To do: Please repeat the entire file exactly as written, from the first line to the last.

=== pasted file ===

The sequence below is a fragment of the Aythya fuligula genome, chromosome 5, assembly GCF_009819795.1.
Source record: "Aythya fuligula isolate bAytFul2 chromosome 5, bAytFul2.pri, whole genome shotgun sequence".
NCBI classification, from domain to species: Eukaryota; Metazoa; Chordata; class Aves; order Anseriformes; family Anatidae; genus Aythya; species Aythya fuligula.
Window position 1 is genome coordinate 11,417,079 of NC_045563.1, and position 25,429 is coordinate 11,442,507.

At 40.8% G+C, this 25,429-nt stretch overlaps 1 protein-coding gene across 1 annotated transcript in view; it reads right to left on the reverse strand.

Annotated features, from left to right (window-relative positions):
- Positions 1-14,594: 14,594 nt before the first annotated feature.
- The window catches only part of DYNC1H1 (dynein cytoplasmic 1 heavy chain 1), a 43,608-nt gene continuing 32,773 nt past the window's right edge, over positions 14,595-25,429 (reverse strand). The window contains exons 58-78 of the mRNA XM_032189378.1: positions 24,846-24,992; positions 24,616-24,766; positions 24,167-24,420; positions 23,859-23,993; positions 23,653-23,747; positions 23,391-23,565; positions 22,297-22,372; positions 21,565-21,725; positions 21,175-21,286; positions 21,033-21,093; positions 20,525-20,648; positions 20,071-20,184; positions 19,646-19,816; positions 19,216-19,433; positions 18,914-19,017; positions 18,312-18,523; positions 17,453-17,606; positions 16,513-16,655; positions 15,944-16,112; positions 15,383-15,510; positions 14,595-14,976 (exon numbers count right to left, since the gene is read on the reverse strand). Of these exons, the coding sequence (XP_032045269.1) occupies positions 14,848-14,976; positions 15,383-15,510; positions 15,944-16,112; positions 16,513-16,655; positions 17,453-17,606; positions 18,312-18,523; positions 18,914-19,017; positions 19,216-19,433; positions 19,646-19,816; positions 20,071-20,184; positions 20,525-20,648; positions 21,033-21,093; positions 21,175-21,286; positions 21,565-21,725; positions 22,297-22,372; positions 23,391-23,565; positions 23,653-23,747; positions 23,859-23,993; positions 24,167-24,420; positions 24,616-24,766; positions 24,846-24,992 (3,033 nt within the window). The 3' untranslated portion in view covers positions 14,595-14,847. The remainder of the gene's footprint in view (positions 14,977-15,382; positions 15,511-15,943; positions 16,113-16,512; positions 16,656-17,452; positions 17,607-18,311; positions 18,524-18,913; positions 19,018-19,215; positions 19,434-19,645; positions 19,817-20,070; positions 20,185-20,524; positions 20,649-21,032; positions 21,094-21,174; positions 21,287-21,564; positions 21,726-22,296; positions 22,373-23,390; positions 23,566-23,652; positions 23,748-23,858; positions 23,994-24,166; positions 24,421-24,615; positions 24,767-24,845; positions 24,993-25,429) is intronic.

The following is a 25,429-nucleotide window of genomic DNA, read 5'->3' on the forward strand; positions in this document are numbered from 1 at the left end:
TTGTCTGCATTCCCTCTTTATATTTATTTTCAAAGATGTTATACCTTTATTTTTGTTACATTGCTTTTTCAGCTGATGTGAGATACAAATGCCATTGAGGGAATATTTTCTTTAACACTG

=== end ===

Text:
The sequence below is a fragment of the Aythya fuligula genome, chromosome 5, assembly GCF_009819795.1.
Source record: "Aythya fuligula isolate bAytFul2 chromosome 5, bAytFul2.pri, whole genome shotgun sequence".
NCBI classification, from domain to species: Eukaryota; Metazoa; Chordata; class Aves; order Anseriformes; family Anatidae; genus Aythya; species Aythya fuligula.
Window position 1 is genome coordinate 11,417,079 of NC_045563.1, and position 25,429 is coordinate 11,442,507.

At 40.8% G+C, this 25,429-nt stretch overlaps 1 protein-coding gene across 1 annotated transcript in view; it reads right to left on the reverse strand.

Annotated features, from left to right (window-relative positions):
- Positions 1-14,594: 14,594 nt before the first annotated feature.
- The window catches only part of DYNC1H1 (dynein cytoplasmic 1 heavy chain 1), a 43,608-nt gene continuing 32,773 nt past the window's right edge, over positions 14,595-25,429 (reverse strand). The window contains exons 58-78 of the mRNA XM_032189378.1: positions 24,846-24,992; positions 24,616-24,766; positions 24,167-24,420; positions 23,859-23,993; positions 23,653-23,747; positions 23,391-23,565; positions 22,297-22,372; positions 21,565-21,725; positions 21,175-21,286; positions 21,033-21,093; positions 20,525-20,648; positions 20,071-20,184; positions 19,646-19,816; positions 19,216-19,433; positions 18,914-19,017; positions 18,312-18,523; positions 17,453-17,606; positions 16,513-16,655; positions 15,944-16,112; positions 15,383-15,510; positions 14,595-14,976 (exon numbers count right to left, since the gene is read on the reverse strand). Of these exons, the coding sequence (XP_032045269.1) occupies positions 14,848-14,976; positions 15,383-15,510; positions 15,944-16,112; positions 16,513-16,655; positions 17,453-17,606; positions 18,312-18,523; positions 18,914-19,017; positions 19,216-19,433; positions 19,646-19,816; positions 20,071-20,184; positions 20,525-20,648; positions 21,033-21,093; positions 21,175-21,286; positions 21,565-21,725; positions 22,297-22,372; positions 23,391-23,565; positions 23,653-23,747; positions 23,859-23,993; positions 24,167-24,420; positions 24,616-24,766; positions 24,846-24,992 (3,033 nt within the window). The 3' untranslated portion in view covers positions 14,595-14,847. The remainder of the gene's footprint in view (positions 14,977-15,382; positions 15,511-15,943; positions 16,113-16,512; positions 16,656-17,452; positions 17,607-18,311; positions 18,524-18,913; positions 19,018-19,215; positions 19,434-19,645; positions 19,817-20,070; positions 20,185-20,524; positions 20,649-21,032; positions 21,094-21,174; positions 21,287-21,564; positions 21,726-22,296; positions 22,373-23,390; positions 23,566-23,652; positions 23,748-23,858; positions 23,994-24,166; positions 24,421-24,615; positions 24,767-24,845; positions 24,993-25,429) is intronic.

The following is a 25,429-nucleotide window of genomic DNA, read 5'->3' on the forward strand; positions in this document are numbered from 1 at the left end:
TTGTCTGCATTCCCTCTTTATATTTATTTTCAAAGATGTTATACCTTTATTTTTGTTACATTGCTTTTTCAGCTGATGTGAGATACAAATGCCATTGAGGGAATATTTTCTTTAACACTG